• Flexibility and a customer-facing tariff policy.
  • Stability of tariff policy: tariff validity period: at a minimum, during the calendar year. Providing information in advance about tariff changes (60 days before the date they come into effect).

Technologies used in the project

Technology Methods of implementation
Gradually increasing the route speed of container trains to up to 1,500 km/day
  • Reducing the standing time of fast container trains travelling by timetable to 1 hour when changing the locomotive by improving work efficiency at the locomotive depot;
  • reducing the standing time of fast container trains travelling by timetable when changing the locomotive crew by up to 30 minutes by improving work efficiency at the locomotive depot;
  • reducing the standing time of express container trains travelling by timetable by as much as possible to allow the passage of passenger trains by developing a corresponding timetable;
  • establishing supervisory control for the passage of container trains in order to avoid downtime while waiting for departure and entry or non-admission to a station;
  • combining as far as possible technical service stations and locomotive changing stations.
  • defining freight rolling stock at stations for technical service, changing locomotives, changing locomotive crews for specialised receiving and departure tracks for container trains, establishing the priority of technical and commercial inspections of container trains which last a maximum of 45 minutes at the above-mentioned stations;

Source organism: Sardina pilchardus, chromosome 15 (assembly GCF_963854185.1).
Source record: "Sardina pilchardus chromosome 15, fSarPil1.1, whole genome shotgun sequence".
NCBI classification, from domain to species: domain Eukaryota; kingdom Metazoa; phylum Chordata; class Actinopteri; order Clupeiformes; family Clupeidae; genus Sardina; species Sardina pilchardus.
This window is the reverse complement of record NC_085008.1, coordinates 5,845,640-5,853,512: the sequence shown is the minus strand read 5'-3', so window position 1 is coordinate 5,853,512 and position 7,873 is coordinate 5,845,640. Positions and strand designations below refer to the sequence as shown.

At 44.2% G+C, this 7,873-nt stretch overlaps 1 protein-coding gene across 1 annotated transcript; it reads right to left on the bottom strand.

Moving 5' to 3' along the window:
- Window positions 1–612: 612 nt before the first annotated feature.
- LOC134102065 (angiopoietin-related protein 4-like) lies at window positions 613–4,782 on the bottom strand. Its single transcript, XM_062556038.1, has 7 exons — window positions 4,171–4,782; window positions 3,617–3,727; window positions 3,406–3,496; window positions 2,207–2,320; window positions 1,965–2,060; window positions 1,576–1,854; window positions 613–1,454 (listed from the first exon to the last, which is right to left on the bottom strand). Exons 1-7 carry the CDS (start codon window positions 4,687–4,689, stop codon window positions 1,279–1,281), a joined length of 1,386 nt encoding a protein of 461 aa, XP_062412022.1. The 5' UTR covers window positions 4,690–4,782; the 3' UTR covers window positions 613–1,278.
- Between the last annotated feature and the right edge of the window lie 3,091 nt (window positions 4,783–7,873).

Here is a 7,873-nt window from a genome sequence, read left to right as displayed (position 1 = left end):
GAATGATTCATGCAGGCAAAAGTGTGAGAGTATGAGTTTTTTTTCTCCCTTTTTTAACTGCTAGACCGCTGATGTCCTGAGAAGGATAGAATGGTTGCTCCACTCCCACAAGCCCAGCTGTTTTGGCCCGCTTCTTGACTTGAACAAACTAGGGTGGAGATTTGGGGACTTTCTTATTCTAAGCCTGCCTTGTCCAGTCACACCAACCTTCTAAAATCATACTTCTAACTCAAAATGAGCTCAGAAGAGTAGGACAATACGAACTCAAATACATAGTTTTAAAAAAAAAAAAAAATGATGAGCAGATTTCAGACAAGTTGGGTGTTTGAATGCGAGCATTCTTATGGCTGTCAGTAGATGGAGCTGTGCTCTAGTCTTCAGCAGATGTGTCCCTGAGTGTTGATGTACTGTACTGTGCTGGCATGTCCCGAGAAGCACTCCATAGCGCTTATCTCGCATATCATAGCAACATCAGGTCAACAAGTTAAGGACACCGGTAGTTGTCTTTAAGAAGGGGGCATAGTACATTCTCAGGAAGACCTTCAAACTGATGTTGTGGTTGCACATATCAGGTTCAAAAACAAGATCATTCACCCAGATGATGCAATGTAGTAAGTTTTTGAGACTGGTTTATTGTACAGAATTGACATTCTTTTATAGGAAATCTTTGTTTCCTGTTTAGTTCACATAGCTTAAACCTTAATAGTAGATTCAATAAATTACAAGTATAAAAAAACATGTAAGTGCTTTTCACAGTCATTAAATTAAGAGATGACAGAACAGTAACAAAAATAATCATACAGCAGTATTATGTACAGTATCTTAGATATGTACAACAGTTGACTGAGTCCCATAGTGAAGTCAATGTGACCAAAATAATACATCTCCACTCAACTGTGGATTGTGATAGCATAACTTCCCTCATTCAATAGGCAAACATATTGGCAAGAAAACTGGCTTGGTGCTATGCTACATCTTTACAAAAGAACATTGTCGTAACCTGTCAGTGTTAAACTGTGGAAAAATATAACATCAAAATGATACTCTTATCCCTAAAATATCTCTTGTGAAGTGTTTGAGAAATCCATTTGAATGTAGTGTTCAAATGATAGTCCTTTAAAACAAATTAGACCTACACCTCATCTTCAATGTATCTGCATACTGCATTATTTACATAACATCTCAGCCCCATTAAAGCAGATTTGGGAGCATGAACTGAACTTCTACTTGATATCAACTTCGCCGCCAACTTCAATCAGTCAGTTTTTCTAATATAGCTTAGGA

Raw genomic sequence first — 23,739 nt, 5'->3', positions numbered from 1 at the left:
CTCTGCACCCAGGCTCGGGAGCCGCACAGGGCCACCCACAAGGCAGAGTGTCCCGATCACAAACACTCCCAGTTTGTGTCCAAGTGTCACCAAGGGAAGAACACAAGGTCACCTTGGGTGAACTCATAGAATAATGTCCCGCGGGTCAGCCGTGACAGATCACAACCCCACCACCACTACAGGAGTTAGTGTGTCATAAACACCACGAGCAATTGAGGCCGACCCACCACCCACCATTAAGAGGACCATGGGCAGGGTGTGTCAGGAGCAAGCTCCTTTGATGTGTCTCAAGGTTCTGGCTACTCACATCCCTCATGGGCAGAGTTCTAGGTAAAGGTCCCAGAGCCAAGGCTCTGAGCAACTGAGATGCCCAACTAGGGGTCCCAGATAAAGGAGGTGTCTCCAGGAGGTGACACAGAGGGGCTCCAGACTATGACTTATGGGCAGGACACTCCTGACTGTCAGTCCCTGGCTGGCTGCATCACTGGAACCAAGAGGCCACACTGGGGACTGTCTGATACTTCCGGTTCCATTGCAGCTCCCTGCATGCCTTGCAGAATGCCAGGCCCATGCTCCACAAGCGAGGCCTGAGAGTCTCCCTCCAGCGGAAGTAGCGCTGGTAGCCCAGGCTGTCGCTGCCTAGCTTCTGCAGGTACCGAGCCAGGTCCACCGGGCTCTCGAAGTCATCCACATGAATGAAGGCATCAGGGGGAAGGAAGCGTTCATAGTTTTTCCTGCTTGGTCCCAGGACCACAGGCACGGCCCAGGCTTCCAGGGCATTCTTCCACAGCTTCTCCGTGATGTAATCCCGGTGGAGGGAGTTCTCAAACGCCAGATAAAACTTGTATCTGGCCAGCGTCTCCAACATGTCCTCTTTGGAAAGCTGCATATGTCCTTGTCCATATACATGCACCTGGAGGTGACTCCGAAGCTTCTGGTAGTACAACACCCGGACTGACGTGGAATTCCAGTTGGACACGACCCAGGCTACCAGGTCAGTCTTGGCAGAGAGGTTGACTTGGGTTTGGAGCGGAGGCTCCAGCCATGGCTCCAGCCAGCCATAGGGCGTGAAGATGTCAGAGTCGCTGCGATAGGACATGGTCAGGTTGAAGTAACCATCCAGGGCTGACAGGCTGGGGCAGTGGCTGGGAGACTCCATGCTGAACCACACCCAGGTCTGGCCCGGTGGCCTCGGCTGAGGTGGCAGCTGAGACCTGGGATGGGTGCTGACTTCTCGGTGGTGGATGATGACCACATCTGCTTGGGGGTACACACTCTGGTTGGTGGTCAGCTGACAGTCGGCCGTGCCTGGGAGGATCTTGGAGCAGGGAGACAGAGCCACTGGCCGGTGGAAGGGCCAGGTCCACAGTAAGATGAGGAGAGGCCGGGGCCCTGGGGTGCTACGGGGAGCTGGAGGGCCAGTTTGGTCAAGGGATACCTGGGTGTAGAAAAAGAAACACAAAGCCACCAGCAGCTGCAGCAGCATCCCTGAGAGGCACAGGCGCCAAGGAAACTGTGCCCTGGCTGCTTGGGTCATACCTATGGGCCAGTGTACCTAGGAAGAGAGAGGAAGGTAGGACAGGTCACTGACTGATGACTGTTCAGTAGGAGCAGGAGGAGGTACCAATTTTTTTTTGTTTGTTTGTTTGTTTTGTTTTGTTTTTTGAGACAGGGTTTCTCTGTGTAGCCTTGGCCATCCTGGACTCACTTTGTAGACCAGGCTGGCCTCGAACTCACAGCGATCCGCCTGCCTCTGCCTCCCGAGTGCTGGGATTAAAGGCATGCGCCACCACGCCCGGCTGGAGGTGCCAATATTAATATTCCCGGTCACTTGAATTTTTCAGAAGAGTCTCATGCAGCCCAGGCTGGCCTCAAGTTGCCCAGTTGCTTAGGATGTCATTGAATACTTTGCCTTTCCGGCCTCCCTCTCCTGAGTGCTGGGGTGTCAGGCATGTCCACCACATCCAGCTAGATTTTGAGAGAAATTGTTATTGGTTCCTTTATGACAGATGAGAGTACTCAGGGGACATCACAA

• organising commercial inspections of container trains for the early detection of commercial faults which threaten the safety and security of cargo by means of Automated Train and Wagon Inspection Systems (ATWIS) without stopping (or reducing the number of stops) en route;
  • prioritising the order of effecting repairs and resolving problems which threaten the safety and security of cargo discovered during technical and commercial inspections at stations, as well as en route by using ATWIS;
  • organising pre-briefings for station staff on the need to stop or uncouple wagons from the train to remove technical or commercial problems.

improving rolling stock for container transportation and increased efficiency;

  • Using 80' flatcars for transporting 40' containers: increasing the physical carrying capacity of container trains by 16-25%. The next step in this direction is to develop articulated platforms;
  • developing new fitted platforms and modernising the existing fleet, taking into account trends in the development of the container fleet towards the use of universal and specialised containers with increased holding and load-bearing capacity - primarily 30' and 45' universal containers, 23' and 26' tank containers and 23' interchangeable bodies. New wagon models should have an expanded set of fittings so they can be used effectively for loading containers of any type.

Creating and developing modern document management systems